FROM OUR FOUNDER
I’m Tommy Head, founder and CEO of Childhood Cancer Society, a volunteer-run 501(c)(3) non-profit organization. From a young age, I have always felt a strong motivation to help people; your visiting our website shows me that you are the same, and I welcome your support.
When I was seven, Fate dealt me what felt like my first real test in life. All of a sudden, I began bruising very easily. My arms, shins and legs all started to develop bruises without any apparent source of injury. After a battery of tests, I was diagnosed with a severely low platelet count, indicative of leukemia. For several months my platelet count was watched. As it continued to plummet, I participated in many activities that other kids my age enjoyed. Doctors thought that I might have leukemia, but after a series of tests and weekly blood work, we discovered that I had ITP (Idiopathic Thrombocytopenic Purpura), which, stated, is an unknown reason for the platelet count to drop. Although thankful I did not have leukemia, my family’s worries were not put to rest. With no known treatment, my parents and I felt helpless. Given this new health issue, my physical activities were severely limited, which would be difficult for any seven-year-old kid. Luckily, I have great parents who have supported me in everything I do. I know this support was a major contributing factor to my recovery.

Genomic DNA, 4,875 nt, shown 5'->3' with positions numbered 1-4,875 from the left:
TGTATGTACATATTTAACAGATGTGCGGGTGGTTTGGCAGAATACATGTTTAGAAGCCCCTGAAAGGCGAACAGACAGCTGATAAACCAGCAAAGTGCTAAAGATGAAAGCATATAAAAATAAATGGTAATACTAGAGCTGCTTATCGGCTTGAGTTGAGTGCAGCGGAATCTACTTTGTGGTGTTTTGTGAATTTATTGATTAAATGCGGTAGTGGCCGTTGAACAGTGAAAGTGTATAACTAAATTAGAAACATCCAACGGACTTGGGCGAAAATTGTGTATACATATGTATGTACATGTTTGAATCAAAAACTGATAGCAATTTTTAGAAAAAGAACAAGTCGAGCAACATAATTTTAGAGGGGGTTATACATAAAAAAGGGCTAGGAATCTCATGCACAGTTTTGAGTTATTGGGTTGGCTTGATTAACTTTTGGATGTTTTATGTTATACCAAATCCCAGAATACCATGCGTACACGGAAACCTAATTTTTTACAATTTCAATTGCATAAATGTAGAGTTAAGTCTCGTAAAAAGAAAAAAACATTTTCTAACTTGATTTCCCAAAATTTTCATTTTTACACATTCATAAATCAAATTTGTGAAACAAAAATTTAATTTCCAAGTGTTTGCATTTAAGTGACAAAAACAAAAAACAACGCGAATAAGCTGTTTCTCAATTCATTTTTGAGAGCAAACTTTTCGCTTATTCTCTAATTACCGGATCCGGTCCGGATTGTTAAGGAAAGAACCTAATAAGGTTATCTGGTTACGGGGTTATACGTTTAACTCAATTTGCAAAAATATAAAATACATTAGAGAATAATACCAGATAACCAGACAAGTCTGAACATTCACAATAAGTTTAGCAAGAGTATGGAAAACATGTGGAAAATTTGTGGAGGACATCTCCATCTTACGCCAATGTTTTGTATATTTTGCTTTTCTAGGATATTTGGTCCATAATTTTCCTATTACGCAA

From age seven until about twelve, I regularly visited Hackensack Hospital to get blood work. I would see many pediatric oncology patients and their families. These kids were my age (some even younger) fighting for their lives. Seeing the test of faith that these families endured made me mature in ways that are difficult to articulate. I watched fathers shaving their heads for their four-year-old sons and mothers weeping privately to keep a brave face for their children. Emotions ran high, and the impact of these courageous families has continued to motivate me to this day.